The A-Peas-Ment; a mushy compromise

When you think about it, relationships and recipes have a great deal in common. In both cases compromise and balance must be achieved, with no one ingredient out-shining another. in both cases you sometimes wonder how these items will all turn out when mixed together and often times you are pleasantly surprised at the end results.

As you know Kountry, I can be a somewhat picky eater and have been known to be a quick judge of things at times. What you may or may not know is that I detest peas. There I said it! 😊 It may have all started with my Grandmother who vividly remembered the Depression and how canned food was at least a way to get veggies and stuff and this for the rest of her life served only canned veggies.

If you’ve ever seen canned peas you will know what I mean when I say they have a greyish green hue to them and taste horrible. Perhaps it stared with being served old peas, strong in flavour and horribly wrinkled skin. All I know is for as far back as I can remember, peas were unappealing! πŸ˜‰ Himself, on the other hand, adore peas….mushy peas to be exact. They were a staple of his childhood, probably because they are simple and inexpensive. To this day if something is upsetting Himself, if he has had a hard day at work or just wants a snack, mushy peas come to mind. The man can eat them by the bowlful by themselves or as a side dish. When we were first seeing how we’d mix together he made me some lamb chops and mushy peas. I didn’t want to hurt his feelings, and I thought maybe the key to enjoying peas was in the mush so I tried them. Let’s just say they weren’t what made me love him! 😊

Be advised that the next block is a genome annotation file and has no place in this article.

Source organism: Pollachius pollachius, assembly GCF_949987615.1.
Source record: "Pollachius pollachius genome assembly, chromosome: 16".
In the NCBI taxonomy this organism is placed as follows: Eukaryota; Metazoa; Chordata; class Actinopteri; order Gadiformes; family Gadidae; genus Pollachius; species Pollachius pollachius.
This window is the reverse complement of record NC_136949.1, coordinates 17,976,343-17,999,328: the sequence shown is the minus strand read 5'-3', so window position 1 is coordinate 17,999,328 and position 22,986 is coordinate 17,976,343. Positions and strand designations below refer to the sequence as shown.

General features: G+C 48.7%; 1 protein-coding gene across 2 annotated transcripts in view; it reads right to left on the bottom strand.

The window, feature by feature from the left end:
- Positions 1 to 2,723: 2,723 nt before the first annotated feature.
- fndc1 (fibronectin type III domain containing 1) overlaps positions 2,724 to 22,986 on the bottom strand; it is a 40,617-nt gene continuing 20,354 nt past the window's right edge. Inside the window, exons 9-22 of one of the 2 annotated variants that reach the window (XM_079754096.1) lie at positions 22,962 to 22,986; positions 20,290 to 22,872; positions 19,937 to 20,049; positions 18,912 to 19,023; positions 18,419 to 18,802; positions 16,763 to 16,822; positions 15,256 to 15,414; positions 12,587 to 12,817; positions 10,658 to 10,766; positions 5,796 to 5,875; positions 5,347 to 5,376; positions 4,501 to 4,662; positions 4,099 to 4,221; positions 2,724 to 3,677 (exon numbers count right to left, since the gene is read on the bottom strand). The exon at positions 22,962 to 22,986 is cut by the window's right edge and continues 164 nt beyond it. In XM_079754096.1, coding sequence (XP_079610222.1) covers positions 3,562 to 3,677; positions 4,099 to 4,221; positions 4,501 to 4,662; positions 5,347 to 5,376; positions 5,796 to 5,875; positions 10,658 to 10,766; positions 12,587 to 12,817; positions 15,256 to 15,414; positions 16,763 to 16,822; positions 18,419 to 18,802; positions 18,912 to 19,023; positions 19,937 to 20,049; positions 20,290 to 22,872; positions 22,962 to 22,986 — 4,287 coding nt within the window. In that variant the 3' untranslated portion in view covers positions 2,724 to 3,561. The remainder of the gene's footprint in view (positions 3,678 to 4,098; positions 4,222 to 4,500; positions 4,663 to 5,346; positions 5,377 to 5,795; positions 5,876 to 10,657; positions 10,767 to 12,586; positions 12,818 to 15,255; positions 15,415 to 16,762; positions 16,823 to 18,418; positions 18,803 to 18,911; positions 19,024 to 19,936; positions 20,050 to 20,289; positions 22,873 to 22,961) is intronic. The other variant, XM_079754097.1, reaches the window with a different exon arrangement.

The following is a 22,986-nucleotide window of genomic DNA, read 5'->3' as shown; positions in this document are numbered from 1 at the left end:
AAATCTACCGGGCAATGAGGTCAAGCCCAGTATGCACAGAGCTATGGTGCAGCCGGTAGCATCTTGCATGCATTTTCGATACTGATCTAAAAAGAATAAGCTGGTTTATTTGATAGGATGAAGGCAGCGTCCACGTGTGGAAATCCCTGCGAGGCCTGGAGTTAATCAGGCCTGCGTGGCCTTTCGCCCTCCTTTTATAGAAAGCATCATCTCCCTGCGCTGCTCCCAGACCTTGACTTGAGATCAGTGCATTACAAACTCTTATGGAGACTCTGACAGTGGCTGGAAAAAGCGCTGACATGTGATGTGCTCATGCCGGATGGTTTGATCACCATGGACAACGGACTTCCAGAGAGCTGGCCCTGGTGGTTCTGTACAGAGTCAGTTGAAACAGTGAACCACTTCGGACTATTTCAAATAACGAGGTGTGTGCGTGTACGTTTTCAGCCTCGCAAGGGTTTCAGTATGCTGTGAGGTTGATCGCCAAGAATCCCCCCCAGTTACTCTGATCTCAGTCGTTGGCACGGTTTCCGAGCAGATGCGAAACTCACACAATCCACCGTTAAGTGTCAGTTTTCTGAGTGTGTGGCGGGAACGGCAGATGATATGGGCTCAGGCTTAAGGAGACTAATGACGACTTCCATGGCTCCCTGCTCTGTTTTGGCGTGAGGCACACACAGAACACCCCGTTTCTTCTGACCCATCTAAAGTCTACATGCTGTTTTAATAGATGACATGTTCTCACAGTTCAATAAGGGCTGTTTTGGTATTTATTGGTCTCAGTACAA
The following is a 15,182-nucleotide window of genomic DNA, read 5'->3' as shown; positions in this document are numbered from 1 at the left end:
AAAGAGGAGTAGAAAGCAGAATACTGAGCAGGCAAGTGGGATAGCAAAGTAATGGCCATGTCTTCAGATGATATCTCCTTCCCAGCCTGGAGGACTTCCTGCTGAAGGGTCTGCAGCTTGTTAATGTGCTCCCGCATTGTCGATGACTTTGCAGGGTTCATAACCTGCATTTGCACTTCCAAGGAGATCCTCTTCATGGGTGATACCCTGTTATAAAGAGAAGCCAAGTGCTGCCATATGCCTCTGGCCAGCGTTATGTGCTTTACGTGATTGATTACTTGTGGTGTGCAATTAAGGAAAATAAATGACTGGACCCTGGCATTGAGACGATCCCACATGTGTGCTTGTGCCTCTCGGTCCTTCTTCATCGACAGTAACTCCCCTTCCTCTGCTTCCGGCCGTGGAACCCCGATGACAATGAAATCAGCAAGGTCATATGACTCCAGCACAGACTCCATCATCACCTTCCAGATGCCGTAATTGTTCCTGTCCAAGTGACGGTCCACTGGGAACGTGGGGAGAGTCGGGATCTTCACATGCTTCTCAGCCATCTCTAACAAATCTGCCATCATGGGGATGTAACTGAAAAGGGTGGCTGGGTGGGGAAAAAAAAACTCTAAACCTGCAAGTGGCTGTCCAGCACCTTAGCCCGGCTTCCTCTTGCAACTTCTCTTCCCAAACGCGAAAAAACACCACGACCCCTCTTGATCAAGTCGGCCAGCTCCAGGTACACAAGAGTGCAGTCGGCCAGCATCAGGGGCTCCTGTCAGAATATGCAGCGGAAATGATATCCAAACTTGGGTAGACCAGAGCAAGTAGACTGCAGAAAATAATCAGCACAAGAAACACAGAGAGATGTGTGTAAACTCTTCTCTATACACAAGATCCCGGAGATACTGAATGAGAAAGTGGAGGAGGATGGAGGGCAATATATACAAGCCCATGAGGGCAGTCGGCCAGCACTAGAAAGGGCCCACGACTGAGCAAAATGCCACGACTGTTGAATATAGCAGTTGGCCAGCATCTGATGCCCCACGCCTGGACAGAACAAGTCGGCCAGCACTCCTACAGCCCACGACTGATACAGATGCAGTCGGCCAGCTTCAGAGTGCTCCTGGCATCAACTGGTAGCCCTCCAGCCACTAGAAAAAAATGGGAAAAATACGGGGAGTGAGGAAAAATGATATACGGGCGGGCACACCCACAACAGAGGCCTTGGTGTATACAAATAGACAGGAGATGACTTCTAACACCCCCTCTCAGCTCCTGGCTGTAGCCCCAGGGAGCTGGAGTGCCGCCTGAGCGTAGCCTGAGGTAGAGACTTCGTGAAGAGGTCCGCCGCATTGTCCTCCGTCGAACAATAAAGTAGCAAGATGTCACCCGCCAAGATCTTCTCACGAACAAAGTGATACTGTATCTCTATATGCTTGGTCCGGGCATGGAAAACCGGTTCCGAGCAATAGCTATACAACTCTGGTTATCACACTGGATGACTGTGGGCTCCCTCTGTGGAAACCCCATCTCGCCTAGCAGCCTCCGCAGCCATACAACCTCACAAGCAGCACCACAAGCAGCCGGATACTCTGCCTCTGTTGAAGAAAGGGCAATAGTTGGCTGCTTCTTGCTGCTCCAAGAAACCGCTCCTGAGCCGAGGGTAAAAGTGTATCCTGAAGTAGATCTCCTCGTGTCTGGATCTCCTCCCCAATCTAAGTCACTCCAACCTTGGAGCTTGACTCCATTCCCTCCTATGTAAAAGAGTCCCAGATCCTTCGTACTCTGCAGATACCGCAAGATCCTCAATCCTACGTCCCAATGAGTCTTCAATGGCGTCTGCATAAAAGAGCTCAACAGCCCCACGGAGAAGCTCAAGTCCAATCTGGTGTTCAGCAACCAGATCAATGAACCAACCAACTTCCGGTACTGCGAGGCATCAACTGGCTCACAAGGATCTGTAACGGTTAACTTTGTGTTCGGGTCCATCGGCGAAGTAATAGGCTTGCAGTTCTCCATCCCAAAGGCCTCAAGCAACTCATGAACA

The recipe he used is his mothers which is basically some handfuls of dried marrowfat peas, a sprinkle of baking soda, some salt and pepper. Because the peas are dried, you need to soak them over night in water that is boiling when you add it to the pan along with the baking soda, stirring to ensuring the soda has dissolved. You cover them and let them soak for at least 12 hours, but no more than 24 hours. Next you drain the peas, then place them in a sauce pan, cover them with cold water and put the lid on the pan. Bring this to a boil, lower the heat and let them simmer for 30 mins or until the peas are mushy. Then you serve them with seasoning such as salt and pepper, perhaps butter or some mint.

Now Himself loves this dish as I’ve said before, but for me to eat peas, well I hate to say it but they have to be sweet and raw. Yep, you read that right. Here’s where the compromise comes in, Himself makes mushy peas that are somewhat appealing to me these days. He gets fresh young peas, shells them and puts them in a bowl with a bit of salt and pepper. Sometimes he uses mint or shallots as added flavourings. He puts a few splashes of water in the bowl and mashes the raw peas. This way we both enjoy mushy peas and he still has a bit of comfort from his childhood. Kountry, I’m not sure if they sell dried marrowfat peas where you are, but I do know they can be found canned.


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